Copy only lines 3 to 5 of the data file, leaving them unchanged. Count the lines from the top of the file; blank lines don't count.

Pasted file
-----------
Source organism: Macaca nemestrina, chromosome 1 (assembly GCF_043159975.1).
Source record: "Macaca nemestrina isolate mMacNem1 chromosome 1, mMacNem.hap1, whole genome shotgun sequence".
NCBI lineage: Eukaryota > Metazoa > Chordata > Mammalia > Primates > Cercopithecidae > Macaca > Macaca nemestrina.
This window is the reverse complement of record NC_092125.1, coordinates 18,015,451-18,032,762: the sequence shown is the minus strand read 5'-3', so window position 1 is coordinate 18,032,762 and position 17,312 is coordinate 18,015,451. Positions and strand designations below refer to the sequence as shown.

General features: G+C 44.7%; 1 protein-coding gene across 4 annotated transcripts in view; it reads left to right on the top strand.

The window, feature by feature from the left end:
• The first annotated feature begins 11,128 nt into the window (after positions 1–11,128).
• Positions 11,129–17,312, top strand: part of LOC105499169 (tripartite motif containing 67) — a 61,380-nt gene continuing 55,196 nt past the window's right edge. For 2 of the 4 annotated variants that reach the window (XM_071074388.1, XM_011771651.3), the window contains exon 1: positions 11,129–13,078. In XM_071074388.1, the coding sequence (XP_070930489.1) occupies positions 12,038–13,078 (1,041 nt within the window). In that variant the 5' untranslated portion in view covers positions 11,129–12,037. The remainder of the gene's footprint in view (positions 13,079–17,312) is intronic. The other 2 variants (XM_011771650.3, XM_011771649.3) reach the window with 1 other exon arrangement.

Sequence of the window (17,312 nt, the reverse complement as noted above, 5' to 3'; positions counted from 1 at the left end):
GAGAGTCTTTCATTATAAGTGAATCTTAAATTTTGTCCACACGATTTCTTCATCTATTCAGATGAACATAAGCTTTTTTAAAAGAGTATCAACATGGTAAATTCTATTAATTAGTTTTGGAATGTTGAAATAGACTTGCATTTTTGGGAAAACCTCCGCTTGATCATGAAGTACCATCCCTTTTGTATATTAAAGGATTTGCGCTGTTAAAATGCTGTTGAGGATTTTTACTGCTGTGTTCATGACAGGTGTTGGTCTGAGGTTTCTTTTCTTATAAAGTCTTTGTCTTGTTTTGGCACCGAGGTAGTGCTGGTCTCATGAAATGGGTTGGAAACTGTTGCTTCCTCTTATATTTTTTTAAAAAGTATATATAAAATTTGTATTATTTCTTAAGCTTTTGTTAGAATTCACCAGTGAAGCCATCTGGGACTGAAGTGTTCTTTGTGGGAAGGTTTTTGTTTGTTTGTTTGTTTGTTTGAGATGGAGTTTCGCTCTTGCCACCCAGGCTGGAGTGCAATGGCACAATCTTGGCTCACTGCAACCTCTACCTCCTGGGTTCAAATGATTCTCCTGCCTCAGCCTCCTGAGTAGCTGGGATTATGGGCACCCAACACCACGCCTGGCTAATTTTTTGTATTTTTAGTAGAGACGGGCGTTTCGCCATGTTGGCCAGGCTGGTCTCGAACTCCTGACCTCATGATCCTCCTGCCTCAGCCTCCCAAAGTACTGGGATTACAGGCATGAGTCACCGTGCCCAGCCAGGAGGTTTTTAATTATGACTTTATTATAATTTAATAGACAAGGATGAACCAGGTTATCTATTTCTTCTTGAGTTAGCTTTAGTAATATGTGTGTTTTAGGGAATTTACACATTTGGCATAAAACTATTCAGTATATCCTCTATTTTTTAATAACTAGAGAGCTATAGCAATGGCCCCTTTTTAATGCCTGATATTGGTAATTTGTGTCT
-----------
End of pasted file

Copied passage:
NCBI lineage: Eukaryota > Metazoa > Chordata > Mammalia > Primates > Cercopithecidae > Macaca > Macaca nemestrina.
This window is the reverse complement of record NC_092125.1, coordinates 18,015,451-18,032,762: the sequence shown is the minus strand read 5'-3', so window position 1 is coordinate 18,032,762 and position 17,312 is coordinate 18,015,451. Positions and strand designations below refer to the sequence as shown.

General features: G+C 44.7%; 1 protein-coding gene across 4 annotated transcripts in view; it reads left to right on the top strand.